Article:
Siemens’ proposal for the next generation of London Underground trains is a shiny vision of the near-future and comes complete with a cheeky hint about the firm’s manufacturing plans.
One of the incredible things about the London Underground is that it is 150 years old. It’s also one of the worst things. The narrow tunnels mean people are forced into small carriages. The poor ventilation means stations can be sweltering even in the winter and the carriages are even worse because it’s impossible to install air conditioning as there’s nowhere for the heat to go.
And the entire Tube must be closed overnight despite the strong demand for 24-hour public transport in London because, unlike some other metro systems, it only has one set of tracks and so there’s nowhere else for the trains to go while essential daily maintenance is carried out.
Not that I wish to knock the Tube. It does an incredible job of transporting an average of over 3 million people a day, especially given that much of it was built in the Victorian era. But anything that makes the experience of riding it everyday more pleasant would be very much welcomed.
So it was with some excitement that I went to see Siemens latest concept for how the next generation of carriages for the deep central tunnels of the Tube might look, as and when London Underground decide to buy new trains (which could be in the next few years) and if Siemens were to be awarded a contract.
The Inspiro is certainly a futuristic looking thing, less like a train and more like a literal tube. Its white plastic interior and LED light panels give it a bright and open feel (when no one’s in it) but also make it reminiscent of a slightly eerie science-fiction film.
The layout of open walkways between the carriages follows the design already seen on more modern metro systems, which do feel bigger than the current London Underground trains, although the doorway and ceiling handles are still too low to stop me hitting my head on them (I’m 6’2).
The engineering of the carriage builds on the previous Inspiro that Siemens launched two years ago for the Warsaw Metro, using a lightweight aluminium structure and a single bogie instead of two to reduce the weight by around 10 to 20 per cent compared to similar trains. Siemens’ senior principal engineer for urban transport, Lutz Uebel, explained that this had been achieved using new simulation tools to more exactly determine the forces acting at the interfaces of the structure.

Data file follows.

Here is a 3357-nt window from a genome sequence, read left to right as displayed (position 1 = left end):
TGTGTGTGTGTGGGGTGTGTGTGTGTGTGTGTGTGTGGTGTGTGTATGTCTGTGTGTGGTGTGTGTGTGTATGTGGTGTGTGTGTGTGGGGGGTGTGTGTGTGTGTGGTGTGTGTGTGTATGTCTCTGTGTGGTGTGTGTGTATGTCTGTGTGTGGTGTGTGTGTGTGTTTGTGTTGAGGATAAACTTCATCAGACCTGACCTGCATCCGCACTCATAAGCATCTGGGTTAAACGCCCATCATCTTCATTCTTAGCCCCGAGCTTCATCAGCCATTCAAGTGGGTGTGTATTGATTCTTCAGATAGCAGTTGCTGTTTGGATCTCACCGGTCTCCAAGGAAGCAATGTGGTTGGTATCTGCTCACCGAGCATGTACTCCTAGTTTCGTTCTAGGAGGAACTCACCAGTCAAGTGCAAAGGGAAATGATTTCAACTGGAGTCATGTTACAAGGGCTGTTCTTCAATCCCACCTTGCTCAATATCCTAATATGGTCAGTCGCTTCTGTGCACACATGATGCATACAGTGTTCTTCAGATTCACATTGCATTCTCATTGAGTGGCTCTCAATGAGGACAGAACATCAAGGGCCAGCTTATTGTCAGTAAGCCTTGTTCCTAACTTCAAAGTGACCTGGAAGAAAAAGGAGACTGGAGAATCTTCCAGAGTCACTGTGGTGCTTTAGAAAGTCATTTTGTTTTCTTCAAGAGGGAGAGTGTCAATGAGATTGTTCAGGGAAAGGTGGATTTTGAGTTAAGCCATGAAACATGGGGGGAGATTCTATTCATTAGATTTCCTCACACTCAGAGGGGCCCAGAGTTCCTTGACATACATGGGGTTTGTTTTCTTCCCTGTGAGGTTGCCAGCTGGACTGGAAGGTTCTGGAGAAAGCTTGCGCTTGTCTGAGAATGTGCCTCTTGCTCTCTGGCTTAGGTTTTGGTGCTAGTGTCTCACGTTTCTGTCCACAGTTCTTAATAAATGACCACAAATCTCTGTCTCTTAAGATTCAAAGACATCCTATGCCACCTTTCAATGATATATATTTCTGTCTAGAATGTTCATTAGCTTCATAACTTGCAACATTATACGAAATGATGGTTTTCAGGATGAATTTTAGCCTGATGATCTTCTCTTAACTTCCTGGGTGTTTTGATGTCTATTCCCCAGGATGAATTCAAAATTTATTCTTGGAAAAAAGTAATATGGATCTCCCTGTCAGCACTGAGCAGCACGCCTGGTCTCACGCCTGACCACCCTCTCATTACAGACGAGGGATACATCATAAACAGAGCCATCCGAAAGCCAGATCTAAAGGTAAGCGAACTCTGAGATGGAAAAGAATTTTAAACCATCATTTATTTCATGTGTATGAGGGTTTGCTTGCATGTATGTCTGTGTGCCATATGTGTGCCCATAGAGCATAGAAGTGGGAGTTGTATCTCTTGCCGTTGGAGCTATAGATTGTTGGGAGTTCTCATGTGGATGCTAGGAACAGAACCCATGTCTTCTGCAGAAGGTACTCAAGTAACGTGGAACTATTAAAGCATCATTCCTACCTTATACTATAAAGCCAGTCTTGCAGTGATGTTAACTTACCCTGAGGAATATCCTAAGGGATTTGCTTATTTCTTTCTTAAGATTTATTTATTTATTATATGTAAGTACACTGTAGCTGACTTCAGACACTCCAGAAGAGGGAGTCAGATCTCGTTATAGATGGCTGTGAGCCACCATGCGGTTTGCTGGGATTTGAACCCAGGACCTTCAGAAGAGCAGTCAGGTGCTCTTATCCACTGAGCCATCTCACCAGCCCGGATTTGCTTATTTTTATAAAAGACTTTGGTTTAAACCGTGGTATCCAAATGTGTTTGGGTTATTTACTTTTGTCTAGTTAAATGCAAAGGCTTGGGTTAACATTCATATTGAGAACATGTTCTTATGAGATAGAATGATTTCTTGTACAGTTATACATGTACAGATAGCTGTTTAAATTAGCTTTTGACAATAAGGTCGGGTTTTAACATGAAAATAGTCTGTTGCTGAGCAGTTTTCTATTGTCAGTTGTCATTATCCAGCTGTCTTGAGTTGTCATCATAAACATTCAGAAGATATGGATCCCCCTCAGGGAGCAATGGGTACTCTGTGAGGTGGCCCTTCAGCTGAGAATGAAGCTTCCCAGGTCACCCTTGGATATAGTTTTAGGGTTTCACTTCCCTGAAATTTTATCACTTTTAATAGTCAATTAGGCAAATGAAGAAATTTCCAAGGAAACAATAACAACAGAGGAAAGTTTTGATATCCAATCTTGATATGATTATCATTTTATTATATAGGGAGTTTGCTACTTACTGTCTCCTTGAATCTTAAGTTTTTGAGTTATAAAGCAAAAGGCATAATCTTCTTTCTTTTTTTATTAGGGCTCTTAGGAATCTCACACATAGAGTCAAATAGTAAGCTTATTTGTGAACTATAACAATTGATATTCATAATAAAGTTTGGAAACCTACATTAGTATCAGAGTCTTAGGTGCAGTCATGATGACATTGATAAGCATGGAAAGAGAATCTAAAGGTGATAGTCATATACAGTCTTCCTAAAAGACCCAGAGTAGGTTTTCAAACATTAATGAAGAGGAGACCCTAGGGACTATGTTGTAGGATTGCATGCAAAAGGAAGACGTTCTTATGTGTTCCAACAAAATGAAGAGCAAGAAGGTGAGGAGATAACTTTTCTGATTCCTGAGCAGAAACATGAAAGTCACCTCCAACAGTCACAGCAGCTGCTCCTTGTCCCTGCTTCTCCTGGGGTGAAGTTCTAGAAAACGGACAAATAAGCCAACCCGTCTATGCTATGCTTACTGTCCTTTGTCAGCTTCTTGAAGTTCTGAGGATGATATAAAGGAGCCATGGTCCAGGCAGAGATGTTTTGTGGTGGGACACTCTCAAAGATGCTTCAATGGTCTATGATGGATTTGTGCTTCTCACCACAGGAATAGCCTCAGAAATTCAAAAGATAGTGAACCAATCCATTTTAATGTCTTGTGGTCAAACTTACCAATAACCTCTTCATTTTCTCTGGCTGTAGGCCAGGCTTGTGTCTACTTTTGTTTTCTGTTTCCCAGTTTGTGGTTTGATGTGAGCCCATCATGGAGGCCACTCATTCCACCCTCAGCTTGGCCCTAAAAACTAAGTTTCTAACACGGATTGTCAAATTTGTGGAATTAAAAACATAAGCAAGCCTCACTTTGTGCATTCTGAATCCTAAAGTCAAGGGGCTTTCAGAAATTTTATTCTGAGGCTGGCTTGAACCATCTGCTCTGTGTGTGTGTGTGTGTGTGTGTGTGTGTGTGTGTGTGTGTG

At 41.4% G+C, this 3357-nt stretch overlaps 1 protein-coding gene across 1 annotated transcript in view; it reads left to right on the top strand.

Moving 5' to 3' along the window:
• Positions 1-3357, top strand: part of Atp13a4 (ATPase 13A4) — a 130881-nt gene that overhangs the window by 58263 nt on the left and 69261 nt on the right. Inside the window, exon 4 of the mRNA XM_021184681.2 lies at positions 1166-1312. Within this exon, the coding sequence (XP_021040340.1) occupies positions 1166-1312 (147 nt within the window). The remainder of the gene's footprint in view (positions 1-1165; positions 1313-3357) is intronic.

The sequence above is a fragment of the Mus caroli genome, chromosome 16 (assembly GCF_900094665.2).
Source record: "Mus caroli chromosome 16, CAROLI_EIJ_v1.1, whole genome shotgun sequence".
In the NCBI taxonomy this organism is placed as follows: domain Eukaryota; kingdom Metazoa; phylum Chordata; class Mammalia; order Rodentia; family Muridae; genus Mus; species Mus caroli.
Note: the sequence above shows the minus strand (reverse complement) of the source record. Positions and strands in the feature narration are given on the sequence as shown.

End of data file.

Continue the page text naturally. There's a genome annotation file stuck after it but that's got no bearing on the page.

Combined with regenerative braking, new electronic control systems and a new generation of converters, this helps would help to make the train up to 30 per cent more energy efficient, the company claims. It also says the choice of materials means around 95 per cent of the train would be recyclable.
The efficient layout of the propulsion and control systems underneath the carriage floor has also created room for air conditioning units, which solves the problem previous deep tube trains have had of where to place air con equipment.
But even more impressively, Siemens claims the train would produce less heat than existing air-conditioning-free trains, helping to reduce temperatures in the wider Tube network. To do this the firm is examining the use of phase-change materials that would capture the heat in the tunnels and then release it when the train moved onto the overground portion of the line. The Inspiro could literally be the coolest train ever made for the Underground.
Another big change would be if the trains (should Siemens win any tender that came up) were made in the UK, and staff at the Inspiro preview event hinted this could be a possibility.
Siemens doesn’t have any UK train factories, although it does manufacture some components such as automation systems here, and its securing of the contract to provide rolling stock for the Thameslink line through London caused controversy because it threatened the existence of Britain’s last train manufacturing facility, owned by Bombardier.
Steve Scrimshaw, managing director of Siemens’ UK rail systems division, said the company was acutely aware of the importance of localising manufacturing where possible, particularly following the Thameslink decision. ‘It has to make sense. It’s a balance between deliverability and localisation,’ he said.
This was a heavily caveat laden recognition of the public pressure on government and on multinational firms to support UK manufacturing that has increased in recent years. It could all be spin to generate publicity and support for the firm, and staff said the Thameslink model should be taken as a benchmark.
But it’s worth remembering that earlier this year Hitachi agreed to build a new factory in County Durham as part of its contract to supply new Intercity Express trains, so it’s certainly a possibility Siemens, with its 13 existing UK manufacturing sites, might be willing to do the same.
The full-scale model of the Inspiro concept Tube train will be on display for three months from 8 Oct at Siemens’ Smart Cities exhibition at The Crystal in London’s docklands.